Objects to move

  • indicated that
  • may
  • suggest that
  • less likely
  • support
  • likely
  • generally

A Finnish study has
    having higher body levels of lycopene — a red chemical occurring in tomatoes, watermelons, grapefruit, peppers, and papaya —
      reduce the risk of stroke. The research for the study, which is in the issue of medical journal Neurology released today, examined 1,031 men aged between 42 and 61 over a period of twelve years on average.

      The study, which was financed by the Lapland Central Hospital, found that the men with higher amounts of lycopene in their blood system experienced fewer strokes than men with lower levels. The results
        a stroke is 55%
          if one has a high amount of the chemical in one's diet than if one has a low amount.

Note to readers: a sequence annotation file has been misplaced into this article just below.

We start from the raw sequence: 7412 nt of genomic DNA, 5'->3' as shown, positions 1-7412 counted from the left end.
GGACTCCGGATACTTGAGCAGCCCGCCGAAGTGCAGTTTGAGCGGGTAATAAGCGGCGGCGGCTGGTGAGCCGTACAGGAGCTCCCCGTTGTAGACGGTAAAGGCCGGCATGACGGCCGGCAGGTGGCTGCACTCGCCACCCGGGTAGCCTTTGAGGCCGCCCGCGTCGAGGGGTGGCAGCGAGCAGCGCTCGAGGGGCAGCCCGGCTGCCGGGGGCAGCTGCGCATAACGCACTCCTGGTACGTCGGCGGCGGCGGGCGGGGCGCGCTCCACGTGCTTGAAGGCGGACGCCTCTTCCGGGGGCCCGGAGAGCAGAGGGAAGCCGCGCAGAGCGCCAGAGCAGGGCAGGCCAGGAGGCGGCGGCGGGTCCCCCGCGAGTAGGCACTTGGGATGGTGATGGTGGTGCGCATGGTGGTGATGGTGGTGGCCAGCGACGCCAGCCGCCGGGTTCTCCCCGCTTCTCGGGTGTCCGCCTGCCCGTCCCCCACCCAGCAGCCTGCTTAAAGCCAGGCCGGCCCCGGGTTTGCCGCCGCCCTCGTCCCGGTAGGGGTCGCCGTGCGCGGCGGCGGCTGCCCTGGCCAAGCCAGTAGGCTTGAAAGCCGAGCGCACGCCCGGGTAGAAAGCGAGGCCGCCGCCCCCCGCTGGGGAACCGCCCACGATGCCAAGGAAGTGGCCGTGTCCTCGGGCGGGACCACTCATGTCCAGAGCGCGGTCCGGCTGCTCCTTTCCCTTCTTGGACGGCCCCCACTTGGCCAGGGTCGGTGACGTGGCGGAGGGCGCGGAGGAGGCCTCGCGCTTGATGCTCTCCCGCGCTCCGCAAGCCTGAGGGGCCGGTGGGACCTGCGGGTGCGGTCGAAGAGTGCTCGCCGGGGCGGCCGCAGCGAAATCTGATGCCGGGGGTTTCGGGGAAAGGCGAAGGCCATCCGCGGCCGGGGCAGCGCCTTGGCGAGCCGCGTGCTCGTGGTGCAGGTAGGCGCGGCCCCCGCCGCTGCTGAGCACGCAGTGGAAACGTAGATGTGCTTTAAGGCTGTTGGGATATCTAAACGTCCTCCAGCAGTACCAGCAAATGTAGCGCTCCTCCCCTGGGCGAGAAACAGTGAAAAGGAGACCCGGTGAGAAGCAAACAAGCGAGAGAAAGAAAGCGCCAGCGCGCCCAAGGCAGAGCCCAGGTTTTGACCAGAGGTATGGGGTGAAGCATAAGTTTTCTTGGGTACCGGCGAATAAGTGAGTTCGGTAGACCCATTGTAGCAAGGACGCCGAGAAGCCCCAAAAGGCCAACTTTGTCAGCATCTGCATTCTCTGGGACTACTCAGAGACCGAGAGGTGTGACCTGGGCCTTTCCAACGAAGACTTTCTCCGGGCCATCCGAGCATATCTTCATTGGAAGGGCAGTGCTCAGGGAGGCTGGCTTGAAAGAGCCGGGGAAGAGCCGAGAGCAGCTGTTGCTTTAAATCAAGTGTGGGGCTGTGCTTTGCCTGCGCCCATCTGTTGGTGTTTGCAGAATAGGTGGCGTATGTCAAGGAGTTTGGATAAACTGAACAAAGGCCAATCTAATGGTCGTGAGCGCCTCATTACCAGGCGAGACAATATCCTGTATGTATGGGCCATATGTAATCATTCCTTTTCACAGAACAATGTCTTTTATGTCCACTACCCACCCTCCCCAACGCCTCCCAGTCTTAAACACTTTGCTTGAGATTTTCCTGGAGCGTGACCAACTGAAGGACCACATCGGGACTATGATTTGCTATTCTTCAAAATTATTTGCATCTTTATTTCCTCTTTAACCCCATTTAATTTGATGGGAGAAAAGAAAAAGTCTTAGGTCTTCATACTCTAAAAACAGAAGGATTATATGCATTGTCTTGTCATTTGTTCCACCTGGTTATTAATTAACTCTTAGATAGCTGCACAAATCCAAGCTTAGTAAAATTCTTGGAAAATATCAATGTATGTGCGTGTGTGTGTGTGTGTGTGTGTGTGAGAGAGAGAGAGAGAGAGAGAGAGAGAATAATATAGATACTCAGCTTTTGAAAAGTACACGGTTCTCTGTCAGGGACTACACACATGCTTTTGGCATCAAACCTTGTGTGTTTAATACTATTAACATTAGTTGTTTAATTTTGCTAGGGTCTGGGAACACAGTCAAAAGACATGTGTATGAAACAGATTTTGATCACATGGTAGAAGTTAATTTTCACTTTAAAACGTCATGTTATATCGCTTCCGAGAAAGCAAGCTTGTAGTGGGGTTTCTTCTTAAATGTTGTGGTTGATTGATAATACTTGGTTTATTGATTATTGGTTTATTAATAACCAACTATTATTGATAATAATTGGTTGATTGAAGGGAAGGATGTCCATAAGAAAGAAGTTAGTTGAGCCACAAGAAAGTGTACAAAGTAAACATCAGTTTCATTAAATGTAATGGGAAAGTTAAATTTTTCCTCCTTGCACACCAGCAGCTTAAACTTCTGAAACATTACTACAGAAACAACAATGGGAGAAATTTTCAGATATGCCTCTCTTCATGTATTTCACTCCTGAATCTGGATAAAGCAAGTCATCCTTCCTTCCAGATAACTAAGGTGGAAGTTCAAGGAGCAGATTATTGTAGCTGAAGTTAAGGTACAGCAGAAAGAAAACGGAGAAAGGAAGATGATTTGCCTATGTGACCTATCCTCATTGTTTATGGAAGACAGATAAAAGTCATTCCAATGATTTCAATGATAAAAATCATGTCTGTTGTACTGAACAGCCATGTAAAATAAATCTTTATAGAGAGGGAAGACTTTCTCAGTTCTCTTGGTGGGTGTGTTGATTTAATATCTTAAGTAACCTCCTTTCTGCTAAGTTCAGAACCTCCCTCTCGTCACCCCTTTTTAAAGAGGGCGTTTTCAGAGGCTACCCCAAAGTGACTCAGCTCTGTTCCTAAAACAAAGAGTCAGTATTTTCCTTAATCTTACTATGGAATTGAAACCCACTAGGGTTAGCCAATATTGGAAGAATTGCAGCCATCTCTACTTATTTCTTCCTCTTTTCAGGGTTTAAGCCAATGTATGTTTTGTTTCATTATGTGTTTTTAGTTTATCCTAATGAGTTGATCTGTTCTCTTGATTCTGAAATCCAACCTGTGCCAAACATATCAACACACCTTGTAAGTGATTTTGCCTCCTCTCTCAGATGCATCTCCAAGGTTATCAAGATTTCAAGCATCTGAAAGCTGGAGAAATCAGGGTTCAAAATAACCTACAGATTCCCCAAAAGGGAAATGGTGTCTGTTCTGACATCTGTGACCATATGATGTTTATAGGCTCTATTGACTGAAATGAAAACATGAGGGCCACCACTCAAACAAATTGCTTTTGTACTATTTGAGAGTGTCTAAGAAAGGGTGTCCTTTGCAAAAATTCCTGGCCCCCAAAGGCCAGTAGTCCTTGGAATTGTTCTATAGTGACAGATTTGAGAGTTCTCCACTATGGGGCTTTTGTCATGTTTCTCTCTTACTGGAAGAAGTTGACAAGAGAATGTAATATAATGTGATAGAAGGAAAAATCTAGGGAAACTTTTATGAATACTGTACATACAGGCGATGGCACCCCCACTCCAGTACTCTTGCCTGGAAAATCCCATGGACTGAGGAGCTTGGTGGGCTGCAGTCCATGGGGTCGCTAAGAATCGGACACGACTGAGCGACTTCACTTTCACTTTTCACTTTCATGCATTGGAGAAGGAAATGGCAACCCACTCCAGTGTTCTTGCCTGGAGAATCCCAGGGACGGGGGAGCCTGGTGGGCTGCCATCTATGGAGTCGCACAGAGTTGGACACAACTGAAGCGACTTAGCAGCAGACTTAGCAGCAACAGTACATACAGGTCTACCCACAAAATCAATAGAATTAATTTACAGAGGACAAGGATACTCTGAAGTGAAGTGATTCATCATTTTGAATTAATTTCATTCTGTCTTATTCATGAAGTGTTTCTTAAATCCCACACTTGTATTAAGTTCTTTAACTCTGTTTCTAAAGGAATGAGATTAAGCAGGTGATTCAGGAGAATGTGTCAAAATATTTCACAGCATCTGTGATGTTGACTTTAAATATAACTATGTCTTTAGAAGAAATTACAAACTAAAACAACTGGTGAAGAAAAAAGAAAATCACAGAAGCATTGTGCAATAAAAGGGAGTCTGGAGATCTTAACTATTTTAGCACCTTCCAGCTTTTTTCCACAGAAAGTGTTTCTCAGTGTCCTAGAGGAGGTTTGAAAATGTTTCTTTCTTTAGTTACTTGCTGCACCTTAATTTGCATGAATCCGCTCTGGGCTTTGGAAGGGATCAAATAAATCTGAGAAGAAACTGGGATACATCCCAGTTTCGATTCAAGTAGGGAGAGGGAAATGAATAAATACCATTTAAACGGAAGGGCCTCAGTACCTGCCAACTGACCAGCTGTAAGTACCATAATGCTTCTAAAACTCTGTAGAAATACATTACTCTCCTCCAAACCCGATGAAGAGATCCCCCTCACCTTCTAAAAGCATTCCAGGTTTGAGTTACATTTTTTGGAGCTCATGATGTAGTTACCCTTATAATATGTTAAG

"The results
            the recommendation that people get more than five servings of fruits and vegetables a day," said Dr Jouni Karppi of the Department of Medicine at the University of Eastern Finland. Eating these types of foods in such quantities "would
              lead to a major reduction in the number of strokes worldwide, according to previous research", the primary author of the study continued. He added that inflammation and blood clotting — the cause of ischemic strokes, the most common type of stroke —
                occurred less frequently.